This is my first post, having been lurking here for a few weeks. This is a fabulous website and it has accelerated my learning and increased my enjoyment of my new hobby a great deal. I started baking bread a few months ago as an antidote to revision for my university finals. My initial attempts were flat and dense bricks and puddles, more like squashed soda breads. But since finding this site a few weeks ago I've been inspired to put a bit more energy in and try out some of the techniques I've been reading about and watching on the various youtube videos dotted around.
I thought yesterday that I'd have a first attempt at baguettes, having previously been put off by reading it was difficult to make an actual 'baguette' rather than baguette-shaped sandwich bread. The first hit in the search was the Anis Bouabsa recipe. I wanted to have them ready for this evening's dinner so couldn't quite stick to the method prescribed. My method was:
- Poolish - 250g flour, 2g yeast, @100% hydration. Fridge for 7 hours.
- Allow an hour to warm, add the rest of the ingredients. Fridge for 2 hours then in the pantry (which is about 10 degrees C at the moment) for 5 hours.
- Pre-shape and rest for 40 mins
- Proof for about 50 mins
I slit and sprayed with water, then put them (on baking paper) on the floor of the Aga, which has had a small pan of water on a higher shelf boiling away for the duration for constant steam. Took about 35 minutes to cook - a bit longer than the recipe says - the floor of the Aga is at a lower temperature than the recipe calls for but my feeling is that having them directly on a nice, big, heavy, high thermal mass aga oven floor is A Good Thing. I don't have a stone slab but I guess putting that higher in the oven would be the better way to do it.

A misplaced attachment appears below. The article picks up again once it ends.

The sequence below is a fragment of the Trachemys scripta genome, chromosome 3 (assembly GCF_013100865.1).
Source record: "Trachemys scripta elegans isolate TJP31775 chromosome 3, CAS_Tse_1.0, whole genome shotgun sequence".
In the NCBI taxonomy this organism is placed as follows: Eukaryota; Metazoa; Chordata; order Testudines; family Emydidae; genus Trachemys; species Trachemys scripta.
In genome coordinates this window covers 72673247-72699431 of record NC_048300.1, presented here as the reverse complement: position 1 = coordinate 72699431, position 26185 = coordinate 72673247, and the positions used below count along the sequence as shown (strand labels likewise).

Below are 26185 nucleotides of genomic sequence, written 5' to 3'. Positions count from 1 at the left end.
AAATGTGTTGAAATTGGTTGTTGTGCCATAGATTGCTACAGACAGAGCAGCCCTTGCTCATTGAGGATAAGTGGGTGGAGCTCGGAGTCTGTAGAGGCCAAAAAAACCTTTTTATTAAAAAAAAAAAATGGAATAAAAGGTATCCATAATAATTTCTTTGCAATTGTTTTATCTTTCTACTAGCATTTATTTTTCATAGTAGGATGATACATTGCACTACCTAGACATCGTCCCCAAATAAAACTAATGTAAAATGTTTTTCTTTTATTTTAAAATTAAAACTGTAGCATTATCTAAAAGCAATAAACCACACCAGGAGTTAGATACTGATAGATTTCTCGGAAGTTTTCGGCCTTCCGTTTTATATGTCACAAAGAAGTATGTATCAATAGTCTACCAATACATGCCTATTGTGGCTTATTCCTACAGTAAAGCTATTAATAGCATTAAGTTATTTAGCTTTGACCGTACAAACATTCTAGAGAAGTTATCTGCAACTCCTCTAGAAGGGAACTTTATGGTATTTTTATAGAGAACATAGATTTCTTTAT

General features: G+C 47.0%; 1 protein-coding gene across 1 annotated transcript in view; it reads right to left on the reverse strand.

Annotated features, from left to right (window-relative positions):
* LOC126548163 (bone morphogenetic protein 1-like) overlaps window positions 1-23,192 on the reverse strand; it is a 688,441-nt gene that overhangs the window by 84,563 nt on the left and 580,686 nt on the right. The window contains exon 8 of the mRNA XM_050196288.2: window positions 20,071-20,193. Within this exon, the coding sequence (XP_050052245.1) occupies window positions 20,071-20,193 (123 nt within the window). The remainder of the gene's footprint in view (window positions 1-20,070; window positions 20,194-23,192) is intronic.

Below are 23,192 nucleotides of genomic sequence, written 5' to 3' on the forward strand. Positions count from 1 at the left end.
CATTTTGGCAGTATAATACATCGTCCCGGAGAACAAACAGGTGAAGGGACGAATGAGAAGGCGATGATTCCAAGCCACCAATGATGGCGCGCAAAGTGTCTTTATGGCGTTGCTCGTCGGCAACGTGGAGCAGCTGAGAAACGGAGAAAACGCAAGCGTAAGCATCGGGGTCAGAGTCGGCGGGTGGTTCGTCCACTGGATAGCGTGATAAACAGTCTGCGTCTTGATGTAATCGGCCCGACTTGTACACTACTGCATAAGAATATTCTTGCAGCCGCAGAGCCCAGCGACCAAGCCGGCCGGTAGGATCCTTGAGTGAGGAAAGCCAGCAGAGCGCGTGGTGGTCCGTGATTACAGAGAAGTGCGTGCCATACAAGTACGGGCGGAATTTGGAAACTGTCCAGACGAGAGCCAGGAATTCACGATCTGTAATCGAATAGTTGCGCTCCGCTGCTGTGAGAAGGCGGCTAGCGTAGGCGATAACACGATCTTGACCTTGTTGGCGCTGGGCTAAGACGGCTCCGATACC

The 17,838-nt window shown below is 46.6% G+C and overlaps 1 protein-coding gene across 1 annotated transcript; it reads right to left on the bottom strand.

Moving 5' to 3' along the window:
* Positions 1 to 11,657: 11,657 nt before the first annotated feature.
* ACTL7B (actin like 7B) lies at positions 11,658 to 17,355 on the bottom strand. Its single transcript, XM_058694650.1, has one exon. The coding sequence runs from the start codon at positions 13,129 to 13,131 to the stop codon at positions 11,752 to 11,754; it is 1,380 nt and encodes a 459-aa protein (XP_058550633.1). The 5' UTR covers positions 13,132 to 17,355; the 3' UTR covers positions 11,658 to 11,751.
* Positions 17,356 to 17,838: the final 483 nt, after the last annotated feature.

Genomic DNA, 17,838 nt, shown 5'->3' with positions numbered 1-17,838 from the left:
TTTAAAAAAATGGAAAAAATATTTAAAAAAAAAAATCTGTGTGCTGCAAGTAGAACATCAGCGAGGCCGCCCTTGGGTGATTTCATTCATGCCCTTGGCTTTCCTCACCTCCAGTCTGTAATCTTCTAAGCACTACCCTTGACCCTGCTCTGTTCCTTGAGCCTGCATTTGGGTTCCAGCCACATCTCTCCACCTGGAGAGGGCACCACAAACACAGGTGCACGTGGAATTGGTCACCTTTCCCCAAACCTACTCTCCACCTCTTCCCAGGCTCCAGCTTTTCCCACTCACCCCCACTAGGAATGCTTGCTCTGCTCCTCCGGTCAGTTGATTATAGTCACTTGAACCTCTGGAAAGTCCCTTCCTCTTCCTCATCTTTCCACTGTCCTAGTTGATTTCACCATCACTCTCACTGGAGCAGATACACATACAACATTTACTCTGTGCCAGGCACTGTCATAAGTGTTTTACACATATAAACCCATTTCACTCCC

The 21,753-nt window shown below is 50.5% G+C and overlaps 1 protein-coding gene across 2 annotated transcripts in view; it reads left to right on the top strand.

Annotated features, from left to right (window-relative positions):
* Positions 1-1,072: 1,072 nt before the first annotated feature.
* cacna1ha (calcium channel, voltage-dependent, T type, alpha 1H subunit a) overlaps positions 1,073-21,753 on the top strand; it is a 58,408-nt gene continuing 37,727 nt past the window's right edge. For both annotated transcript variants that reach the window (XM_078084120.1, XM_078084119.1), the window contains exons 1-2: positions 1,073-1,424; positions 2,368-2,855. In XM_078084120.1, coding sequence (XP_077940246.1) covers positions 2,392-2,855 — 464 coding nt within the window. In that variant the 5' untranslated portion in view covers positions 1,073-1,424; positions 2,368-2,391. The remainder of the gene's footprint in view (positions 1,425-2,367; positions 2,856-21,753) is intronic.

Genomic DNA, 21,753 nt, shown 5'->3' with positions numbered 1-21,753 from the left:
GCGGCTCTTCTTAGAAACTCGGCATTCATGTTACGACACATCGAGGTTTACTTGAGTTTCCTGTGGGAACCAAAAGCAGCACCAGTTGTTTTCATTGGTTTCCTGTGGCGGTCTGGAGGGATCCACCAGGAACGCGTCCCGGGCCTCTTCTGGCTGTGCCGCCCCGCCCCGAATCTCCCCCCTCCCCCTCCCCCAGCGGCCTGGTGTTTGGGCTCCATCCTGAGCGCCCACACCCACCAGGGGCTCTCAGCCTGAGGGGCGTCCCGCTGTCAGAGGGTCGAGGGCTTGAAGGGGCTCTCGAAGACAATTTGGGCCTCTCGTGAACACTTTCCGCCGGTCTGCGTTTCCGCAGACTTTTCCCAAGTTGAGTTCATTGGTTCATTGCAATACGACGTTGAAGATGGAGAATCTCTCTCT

I wasn't expecting much - this was a real step up in shaping complexity (I was guided by the <i>excellent</i> Ciril Hitz videos) and more difficult slashing than my usual cave-man technique. But I was pleasantly surprised by what came out of the oven!
You can see my shaping is a bit inconsistant (not to mention wrong in ways that are less immediately obvious to me!) but they just about look the part. They sang and crackled promisingly on the cooling rack and I had to try one before dinner. You know, just to test... it tore just like the baguettes I've had in france and biting in was a lovely crunch followed by tasty chewiness. The crumb was on the right lines, I think:
I'm really quite excited to try this again. Next time I'll plan ahead more thoroughly and give it the 21 hours fridge fermentation that the original recipe calls for. I'll not bother with the poolish stage either (I did it as I thought it might give me the flavours and gluten development a little quicker).
I've been getting quite into using a poolish. I've just come back from a bit of travelling and decided tot to make a sourdough starter until i got back (just so I could be around to care for it) so a poolish seemed like a good stop-gap for getting a bit more flavour out of the flour. For fun, here's a photo of another recent session.
- 1kg of flour (2/3 whole grain 1/3 strong white), 500g of which was in a 100% hydration poolish overnight in the fridge.
- 20g salt.
- 20g fresh yeast
- teaspoon of dark brown sugar.
Produced a pair of boules, finished in different ways:
I cut the slashes quite deel on the nearer boule, but the loaf still sprang right up to the point of stretching them out flush with the rest of the crust. Given they have so much spring left to give, should I prove them a bit longer?
Anyway, thanks for reading, now I need to go an feed my new starter!